The idea that the fiber content of a dog’s diet influences their grass-eating behavior is further disproved by statistical data. A survey of over 1,500 dog owners showed that dogs fed low-fiber raw or fresh diets were no more likely to engage in grass-eating than dogs on commercial diets. And, within the group of dogs fed commercial food, the researchers found no correlation between fiber content and grass-eating frequency.
The Real Reason Dogs Eat Grass
If dogs don’t eat grass to induce vomiting, settle an upset stomach, or balance a nutritional deficit, then why do they practice this strange behavior?
We know from several research studies that dogs are most likely to engage in grass-eating on an empty stomach. This behavior is most common in the morning before the dog’s first meal and least common immediately after eating.
Surveys have shown us that younger dogs are more likely to engage in grass-eating behavior than older dogs. And that younger dogs are less likely to vomit after eating grass and rarely eat grass when ill.
The only real conclusion we can draw from this evidence is that dogs eating grass is not at all uncommon. It seems grass eating is a normal behavior that the majority of healthy dogs engage in. We see a similar pattern of behavior in wild canines.
Wolves, coyotes, and foxes all eat plant matter to some degree, despite lacking the digestive enzymes to break down and utilize the nutrients present in grass and other plants. One strong theory for grass-eating behavior in wild canids is that they do it to help clear their intestines of parasites.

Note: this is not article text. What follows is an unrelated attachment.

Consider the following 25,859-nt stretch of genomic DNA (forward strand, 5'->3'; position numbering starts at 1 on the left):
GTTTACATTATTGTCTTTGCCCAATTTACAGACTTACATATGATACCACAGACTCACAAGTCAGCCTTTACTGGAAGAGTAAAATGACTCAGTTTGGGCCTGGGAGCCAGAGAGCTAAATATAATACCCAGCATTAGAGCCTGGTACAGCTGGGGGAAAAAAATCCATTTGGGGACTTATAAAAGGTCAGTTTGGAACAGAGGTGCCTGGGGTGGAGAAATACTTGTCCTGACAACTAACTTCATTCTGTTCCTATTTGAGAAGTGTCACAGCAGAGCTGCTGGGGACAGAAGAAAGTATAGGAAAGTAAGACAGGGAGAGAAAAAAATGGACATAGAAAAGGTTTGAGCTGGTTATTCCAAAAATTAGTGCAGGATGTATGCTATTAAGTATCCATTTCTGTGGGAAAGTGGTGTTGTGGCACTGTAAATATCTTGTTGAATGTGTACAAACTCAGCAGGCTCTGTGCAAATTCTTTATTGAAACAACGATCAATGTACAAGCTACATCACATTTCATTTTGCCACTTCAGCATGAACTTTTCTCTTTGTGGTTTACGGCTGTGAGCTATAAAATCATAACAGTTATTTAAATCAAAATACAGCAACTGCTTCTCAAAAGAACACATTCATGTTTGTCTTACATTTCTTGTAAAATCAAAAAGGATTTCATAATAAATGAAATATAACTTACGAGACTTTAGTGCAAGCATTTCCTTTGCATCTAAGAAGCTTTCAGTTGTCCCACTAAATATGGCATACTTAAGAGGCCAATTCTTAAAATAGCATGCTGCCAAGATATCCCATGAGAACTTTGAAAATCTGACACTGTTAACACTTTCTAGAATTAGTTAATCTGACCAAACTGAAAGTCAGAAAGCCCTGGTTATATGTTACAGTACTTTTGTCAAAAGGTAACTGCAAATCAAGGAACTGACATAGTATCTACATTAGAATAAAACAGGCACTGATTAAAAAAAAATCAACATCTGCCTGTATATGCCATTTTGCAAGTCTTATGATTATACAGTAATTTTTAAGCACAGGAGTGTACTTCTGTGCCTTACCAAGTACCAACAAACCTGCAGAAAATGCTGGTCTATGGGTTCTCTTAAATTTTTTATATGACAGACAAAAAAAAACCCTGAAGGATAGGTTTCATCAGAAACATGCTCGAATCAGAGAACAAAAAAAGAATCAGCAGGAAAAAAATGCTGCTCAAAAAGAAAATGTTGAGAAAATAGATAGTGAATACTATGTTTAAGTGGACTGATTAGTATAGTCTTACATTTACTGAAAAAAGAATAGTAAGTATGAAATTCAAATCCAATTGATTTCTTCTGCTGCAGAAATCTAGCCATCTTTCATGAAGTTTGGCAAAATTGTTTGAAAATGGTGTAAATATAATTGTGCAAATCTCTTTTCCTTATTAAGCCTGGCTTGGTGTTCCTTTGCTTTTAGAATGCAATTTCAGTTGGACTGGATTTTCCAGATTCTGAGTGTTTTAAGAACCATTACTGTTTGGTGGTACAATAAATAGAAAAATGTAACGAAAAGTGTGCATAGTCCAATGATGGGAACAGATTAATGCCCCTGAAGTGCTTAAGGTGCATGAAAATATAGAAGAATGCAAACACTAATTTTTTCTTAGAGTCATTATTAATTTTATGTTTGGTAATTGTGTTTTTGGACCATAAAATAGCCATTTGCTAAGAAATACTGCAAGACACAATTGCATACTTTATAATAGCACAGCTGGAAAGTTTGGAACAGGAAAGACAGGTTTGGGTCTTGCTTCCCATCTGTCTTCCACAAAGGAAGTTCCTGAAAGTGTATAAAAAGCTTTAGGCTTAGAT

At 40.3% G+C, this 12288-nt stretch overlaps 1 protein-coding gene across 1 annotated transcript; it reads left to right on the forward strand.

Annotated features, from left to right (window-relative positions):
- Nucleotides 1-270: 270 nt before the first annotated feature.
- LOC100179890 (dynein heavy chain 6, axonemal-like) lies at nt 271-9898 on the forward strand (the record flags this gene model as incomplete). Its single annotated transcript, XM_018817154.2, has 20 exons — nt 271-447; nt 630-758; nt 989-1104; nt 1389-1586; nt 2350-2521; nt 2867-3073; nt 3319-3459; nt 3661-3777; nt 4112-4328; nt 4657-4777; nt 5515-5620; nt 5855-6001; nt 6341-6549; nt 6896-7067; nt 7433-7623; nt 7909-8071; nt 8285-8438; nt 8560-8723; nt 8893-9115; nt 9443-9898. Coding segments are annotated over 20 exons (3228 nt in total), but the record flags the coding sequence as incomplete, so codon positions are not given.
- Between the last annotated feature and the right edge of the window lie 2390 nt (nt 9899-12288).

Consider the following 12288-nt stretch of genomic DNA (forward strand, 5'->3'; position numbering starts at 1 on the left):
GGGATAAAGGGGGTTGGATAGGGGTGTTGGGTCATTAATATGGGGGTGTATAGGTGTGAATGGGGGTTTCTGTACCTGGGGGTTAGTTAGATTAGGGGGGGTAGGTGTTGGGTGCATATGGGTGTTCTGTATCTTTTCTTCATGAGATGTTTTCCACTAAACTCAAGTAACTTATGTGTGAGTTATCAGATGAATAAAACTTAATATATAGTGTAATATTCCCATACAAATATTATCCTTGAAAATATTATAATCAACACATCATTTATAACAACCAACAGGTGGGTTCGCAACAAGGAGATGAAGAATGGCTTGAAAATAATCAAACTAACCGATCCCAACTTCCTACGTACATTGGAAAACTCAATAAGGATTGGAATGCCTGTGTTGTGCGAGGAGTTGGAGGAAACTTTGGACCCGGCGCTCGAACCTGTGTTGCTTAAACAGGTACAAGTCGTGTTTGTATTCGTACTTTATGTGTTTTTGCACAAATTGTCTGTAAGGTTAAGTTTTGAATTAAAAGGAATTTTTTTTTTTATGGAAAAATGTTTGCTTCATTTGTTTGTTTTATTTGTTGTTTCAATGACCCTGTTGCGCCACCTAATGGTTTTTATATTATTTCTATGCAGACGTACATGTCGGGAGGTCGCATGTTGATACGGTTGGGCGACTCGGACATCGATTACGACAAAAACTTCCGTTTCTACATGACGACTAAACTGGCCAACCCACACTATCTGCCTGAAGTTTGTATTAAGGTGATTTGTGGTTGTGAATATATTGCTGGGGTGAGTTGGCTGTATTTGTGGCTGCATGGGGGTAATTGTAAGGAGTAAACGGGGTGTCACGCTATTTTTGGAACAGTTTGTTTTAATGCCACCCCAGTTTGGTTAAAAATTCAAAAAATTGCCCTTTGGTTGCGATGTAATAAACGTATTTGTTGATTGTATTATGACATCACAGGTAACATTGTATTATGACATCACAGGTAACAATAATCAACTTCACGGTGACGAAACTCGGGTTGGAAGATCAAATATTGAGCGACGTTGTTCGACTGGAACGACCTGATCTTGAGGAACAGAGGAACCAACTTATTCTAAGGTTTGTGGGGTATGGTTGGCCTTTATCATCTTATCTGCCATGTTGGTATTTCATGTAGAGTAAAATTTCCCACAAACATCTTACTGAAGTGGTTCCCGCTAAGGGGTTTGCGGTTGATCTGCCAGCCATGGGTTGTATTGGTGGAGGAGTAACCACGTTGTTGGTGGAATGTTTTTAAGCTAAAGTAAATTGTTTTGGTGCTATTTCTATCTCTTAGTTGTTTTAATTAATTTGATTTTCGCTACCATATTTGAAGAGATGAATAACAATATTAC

Large amounts of fibrous material, such as leaves and grass, have proven an effective cleanser against worms and other intestinal parasites in many animal models. Since wild dogs, especially younger individuals, are prone to these types of infections, it makes sense that these animals would have developed behaviors to combat these pathogens.
So, why do dogs eat grass?
The most likely reason dogs eat grass is because their ancestors did. Grass-eating behavior evolved in wolves as a means to control digestive parasites. Many dogs continue this behavior today because their hardwired instincts drive them to and because eating grass increases feelings of satiation.
If your dog eats grass, know that this behavior is completely normal and rarely indicates a problem. As long as the grass they are eating hasn’t been treated with chemical fertilizers, herbicides, or pesticides, this odd habit shouldn’t cause any major problems. If you do use these types of products on your lawn, keep your dog away from the area and consider providing them with a safe place of untreated grass so they can indulge in this instinctual behavior.
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McKenzie, S.J., et al. Reduction in grass eating behaviours in the domestic dog, Canis familiaris, in response to a mild gastrointestinal disturbance. ScienceDirect. Feb 1, 2010. Vol 123, 1–2; 51-55.
Sara Seitz worked in the pet industry for over a decade. In addition to being a certified dog trainer, Sara gained experience working as the general manager of a dog daycare and boarding facility, as the creator and manager of a pet sitting company, as a groomer, and as a dog behavior evaluator. She also has a bachelors in animal behavior from CSU. Currently, Sara works as a freelance writer specializing in blog, article and content writing.